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An fMRI Study of Neuronal Specificity in Acupuncture: The Multiacupoint Siguan and Its Sham Point

Acupuncture is a traditional Chinese medicine (TCM) that has been used for thousands of years with empirical evidence of effectiveness. Recently, clarifying the intrinsic mechanisms of its clinical effects has become increasingly popular research. According to the traditiona ltheory of acupuncture, stimulation at specific acupoints will produce effective bodily responses that can be used to treat certain diseases. Much research has been devoted to demonstrating the mechanisms underlying acupoint specificity. Since the1990s, development in noninvasive brain imaging techniques such as positron emission tomography and functional magnetic resonance imaging (fMRI) has accelerated the progress of connecting the effects of acupuncture with the central nervous system [1, 2]. Findings have revealed relationships between therapeutic acupuncture and brainactivity in areas such as visual cortex [3, 4], language regions [5], limbic system, pain regions [1, 6–10], and somatosensory cortex [11]. While these results have shed some light on the issue of neuronal acupuncture specificity, defining an appropriate control when evaluating specificity is still controversial [12– 16]. A sham point design that entails needling at the same depth and with the same pattern but at a non acupoint located 10 millimeters away from the real one. However, Cho et al. Reported that acupuncture ise ffective regardless of the choice of point at least for pain and analgesic response, which directly questioned the existence of point specificity [17]. Some studies also support the statement that differences between effects produced by sham and real acupuncture have remained unclear[18,19]. The Siguan acupoint is a combination of bilateral LI4 (Hegu) and Liv3 (Taichong). In TCM, multiacupoint acupuncture is widely used to enhance the therapeutic effects as well as to avoid side effects. Siguan has been conventionally used for several symptoms, especially those of gastrointestinal and neurological disorders [20,21]. Here, we chose to evaluate the multiacupoint specificity of Siguan usingfMRI,which has rarely been reported. Based on results from studies using a single acupoint, we hypothesized that Siguan acupuncture may activate mores pecificbrain regions than ist sham point.We also expected to find both differences and  commonalities betweenresponses elicited by Siguan and its single acupoint components (Liv3/LI4). Thus, this study aimed to demonstrate whether multiacupoint acupuncture elicits specific activity in the human brain.

3. Results

3.1. Results of Acupuncture Stimulation at the Siguan Acupoint.
Compared with the resting-state, acupuncture at the real acupoints activated brain regions primarily in the left calcarinegyrus, bilateral middleo ccipital gyrus(BA19),bilateral middle temporal gyrus (left BA 22), left inferior temporal gyrus, left inferior frontal gyrus, left superior medial prefrontal gyrus (left BA 10), right anterior cingulate cortex (rightBA10),left post central gyrus, left caudate nucleus, and the bilateral cerebellum(Crus2andVIII). This result is based on the anatomical location of the peakvoxel in the activated cluster. When taking whole clusters into consideration, we also found higher activity in the right superior medial prefrontal gyrus(rightBA10),right calcarine gyrus, and the bilateral precuneus. The details of these regions are presented inTable1 andFigure2.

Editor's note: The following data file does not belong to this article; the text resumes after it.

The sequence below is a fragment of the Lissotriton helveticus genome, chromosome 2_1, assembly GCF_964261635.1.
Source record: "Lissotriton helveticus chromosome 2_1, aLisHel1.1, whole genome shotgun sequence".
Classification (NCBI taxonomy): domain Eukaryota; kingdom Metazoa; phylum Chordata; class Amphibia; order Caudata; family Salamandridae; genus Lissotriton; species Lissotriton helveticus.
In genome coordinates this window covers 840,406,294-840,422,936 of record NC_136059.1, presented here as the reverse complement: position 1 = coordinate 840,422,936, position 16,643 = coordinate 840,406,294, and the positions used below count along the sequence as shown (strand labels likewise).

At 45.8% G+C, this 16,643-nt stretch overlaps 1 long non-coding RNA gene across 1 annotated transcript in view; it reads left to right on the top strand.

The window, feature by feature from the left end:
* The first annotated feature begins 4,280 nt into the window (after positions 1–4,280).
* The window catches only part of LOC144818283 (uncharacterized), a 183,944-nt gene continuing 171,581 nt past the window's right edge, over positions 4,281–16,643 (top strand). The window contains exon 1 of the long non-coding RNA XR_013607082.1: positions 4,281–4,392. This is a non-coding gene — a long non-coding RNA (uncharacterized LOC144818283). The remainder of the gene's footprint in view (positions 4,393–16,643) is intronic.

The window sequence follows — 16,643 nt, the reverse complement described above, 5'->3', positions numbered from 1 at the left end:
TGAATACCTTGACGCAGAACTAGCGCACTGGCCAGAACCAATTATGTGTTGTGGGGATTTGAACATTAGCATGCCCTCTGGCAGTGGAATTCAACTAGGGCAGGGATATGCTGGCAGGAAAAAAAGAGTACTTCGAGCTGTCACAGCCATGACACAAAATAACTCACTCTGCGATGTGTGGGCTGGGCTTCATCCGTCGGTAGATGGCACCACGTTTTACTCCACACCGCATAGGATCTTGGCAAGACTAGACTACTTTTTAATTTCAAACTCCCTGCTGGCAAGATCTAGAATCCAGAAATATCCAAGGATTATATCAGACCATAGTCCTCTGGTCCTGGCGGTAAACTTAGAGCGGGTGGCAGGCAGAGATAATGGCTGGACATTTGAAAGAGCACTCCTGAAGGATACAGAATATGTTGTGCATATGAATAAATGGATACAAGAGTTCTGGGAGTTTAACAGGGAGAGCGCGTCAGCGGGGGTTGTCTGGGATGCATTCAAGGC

3.2. ResultsofAcupunctureStimulationattheShamAcupoint.
Compared with the resting-state, acupuncture at the sham acupoints activated brain regions primarily in the left anterior and middle cingulate cortices, right caudate nucleus, right insula, left angular gyrus, and right cerebellum(VIII).Considering the entire clusters, increased activity was also seen in right anterior and middle cingulate cortices.

3.3. Comparison between Real and Sham Acupuncture.
Brain regions that were activated more by real acupuncture stimulation than by sham point acupuncture were mostly located in the left inferior frontal gyrus, right superior medial prefrontal gyrus (right BA 10), left mid-orbital gyrus, right medial temporal pole (right BA 38), left parahippocampal gyrus, left precuneus (left BA 23), left fusiform gyrus (left BA 20), left pallidum, and left middle occipital gyrus. When taking whole voxels into account, increased signal was also present in the right precuneus(rightBA23), right fusiform gyrus, left putamen, right mid-orbital gyrus, bilateral rectal gyrus (BA 11), and the left inferior temporal gyrus.

5. Conclusion
Here, we focused on confirming the specificity of multi acupoint acupuncture using Siguan and a sham acupoint design. Extensive bilateral cortical and subcortical structures showed specific activation during Siguan stimulation while sham point only activated brain regions that are not thought to be related to specific needling location. Our findings suggest Siguan may elicit more specific and extensive activities in human brain than ist sham point.

YiShan,1,2 Zhi-qunWang,1,2 Zhi-lianZhao,1,2 MoZhang,1,2 Shi-leiHao,3 Jian-yangXu,3 Bao-ciShan,4 JieLu,1,2 andKun-chengLi1,2 1 DepartmentofRadiology,XuanwuHospitalofCapitalMedicalUniversity,45Changchunjie,XichengDistrict,Beijing100053,China 2BeijingKeyLaboratoryofMagneticResonanceImagingandBrainInformatics,Beijing100053,China 3GeneralHospitalofChinesePeople’sArmedPoliceForces,Beijing100053,China 4InstituteofHighEnergyPhysics,ChineseAcademyofSciences,Beijing100053,China CorrespondenceshouldbeaddressedtoJieLu;imaginglu@hotmail.com Received14May2014;Accepted29July2014;Published26November2014 AcademicEditor:LijunBai

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